- Katie Strang, ESPN.com
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NEW YORK -- The NHLPA has stepped in to cover the premiums for players during the lockout, a union source confirmed to ESPNNewYork.com. The measure was taken after the NHL asked insurers to cancel all coverage for players once the lockout began, according to several reports.
According to the union, the league's request was not a surprising one considering it made a similar one during the past two lockouts in 2004 and 1994. The players' association anticipated it would happen again when the current bargaining agreement expired last Saturday and has since made sure to devise a plan to suit its constituency.
The union will provide coverage to players and their families, including medical and dental, disability insurance, life and accidental death and dismemberment insurance, and spousal life insurance.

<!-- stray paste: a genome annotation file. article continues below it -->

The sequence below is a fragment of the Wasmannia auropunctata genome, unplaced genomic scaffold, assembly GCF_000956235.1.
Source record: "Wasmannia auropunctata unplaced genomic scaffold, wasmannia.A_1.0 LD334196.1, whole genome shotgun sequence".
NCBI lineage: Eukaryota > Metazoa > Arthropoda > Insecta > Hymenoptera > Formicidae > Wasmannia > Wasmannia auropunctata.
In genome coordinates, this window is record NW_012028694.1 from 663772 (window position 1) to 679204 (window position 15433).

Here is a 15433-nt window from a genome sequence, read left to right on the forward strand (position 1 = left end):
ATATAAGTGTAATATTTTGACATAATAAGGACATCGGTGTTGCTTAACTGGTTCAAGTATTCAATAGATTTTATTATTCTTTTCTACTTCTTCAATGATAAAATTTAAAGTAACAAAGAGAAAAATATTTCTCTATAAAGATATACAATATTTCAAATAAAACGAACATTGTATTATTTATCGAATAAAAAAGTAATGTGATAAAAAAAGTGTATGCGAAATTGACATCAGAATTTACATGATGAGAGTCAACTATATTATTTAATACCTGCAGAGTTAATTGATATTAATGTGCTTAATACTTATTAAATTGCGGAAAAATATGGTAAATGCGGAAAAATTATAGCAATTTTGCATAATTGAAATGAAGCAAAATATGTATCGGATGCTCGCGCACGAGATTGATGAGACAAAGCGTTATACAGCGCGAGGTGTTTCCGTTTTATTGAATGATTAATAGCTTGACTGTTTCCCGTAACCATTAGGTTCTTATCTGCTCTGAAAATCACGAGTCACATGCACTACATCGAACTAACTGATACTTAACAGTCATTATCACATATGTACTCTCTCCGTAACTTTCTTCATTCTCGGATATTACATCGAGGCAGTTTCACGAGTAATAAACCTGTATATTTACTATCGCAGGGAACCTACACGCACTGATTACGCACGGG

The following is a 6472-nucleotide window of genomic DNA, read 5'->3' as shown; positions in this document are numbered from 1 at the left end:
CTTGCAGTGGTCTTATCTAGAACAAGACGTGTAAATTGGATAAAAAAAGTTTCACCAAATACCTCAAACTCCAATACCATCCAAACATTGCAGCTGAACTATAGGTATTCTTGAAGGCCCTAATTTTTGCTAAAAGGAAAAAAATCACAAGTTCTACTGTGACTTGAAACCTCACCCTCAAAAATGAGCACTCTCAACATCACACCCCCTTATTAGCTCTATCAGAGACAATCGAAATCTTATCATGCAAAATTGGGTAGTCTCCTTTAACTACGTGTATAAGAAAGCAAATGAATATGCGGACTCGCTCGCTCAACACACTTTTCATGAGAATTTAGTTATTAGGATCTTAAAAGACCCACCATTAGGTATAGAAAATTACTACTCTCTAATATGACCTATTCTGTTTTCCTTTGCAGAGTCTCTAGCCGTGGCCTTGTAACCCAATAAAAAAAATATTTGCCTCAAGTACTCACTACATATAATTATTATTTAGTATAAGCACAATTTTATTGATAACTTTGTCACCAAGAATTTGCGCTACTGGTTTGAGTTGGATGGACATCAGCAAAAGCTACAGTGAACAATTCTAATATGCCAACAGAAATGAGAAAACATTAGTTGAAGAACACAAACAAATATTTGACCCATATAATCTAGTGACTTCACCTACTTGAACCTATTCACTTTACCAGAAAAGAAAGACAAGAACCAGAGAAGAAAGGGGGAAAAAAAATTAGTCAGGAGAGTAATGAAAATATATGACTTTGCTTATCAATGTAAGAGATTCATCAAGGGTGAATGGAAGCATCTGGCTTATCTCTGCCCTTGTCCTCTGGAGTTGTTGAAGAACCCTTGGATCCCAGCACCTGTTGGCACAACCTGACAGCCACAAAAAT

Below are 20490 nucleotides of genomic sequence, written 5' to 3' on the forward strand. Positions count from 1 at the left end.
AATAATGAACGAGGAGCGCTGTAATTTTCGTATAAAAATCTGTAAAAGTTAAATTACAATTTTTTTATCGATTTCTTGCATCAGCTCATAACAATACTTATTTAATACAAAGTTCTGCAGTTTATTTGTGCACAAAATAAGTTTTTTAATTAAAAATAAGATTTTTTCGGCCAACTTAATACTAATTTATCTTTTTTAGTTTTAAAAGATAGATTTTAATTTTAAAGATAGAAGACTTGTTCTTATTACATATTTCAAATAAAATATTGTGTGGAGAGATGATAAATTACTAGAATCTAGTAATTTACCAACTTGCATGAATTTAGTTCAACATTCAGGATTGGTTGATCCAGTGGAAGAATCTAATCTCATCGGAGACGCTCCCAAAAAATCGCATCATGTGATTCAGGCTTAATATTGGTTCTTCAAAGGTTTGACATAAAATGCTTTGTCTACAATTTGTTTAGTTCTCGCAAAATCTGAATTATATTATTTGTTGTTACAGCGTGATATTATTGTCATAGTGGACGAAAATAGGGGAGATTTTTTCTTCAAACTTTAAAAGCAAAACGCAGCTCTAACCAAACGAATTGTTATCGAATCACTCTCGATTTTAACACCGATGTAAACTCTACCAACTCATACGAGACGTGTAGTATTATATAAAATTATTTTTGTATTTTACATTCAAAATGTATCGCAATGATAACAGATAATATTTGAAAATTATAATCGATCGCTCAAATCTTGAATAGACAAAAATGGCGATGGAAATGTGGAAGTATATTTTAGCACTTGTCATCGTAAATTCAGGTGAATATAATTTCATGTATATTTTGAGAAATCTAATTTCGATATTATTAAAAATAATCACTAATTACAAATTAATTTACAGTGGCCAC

According to a memo obtained by USA Today, the NHLPA advises players on the need to procure additional insurance if one should choose to play overseas. The NHLPA disability insurance does not cover their NHL contract.
"Players are responsible for securing their own disability insurance, either personally or through the team," the memo states, "to cover the value of your NHL SPC."
Ilya Kovalchuk, Evgeni Malkin, Joe Thornton and Rick Nash are among a significant contingent of players who already have agreed to deals with European clubs, both in Russia's Kontinental Hockey league and elsewhere.
Premiums on two-month policies range varying on a player's age, contract length and injury history, but can cost anywhere for $20,000 up to $70,000, one Toronto-based insurer estimated.
The NHLPA has stepped in to cover the premiums for players during the lockout, a union source confirmed to ESPNNewYork.com.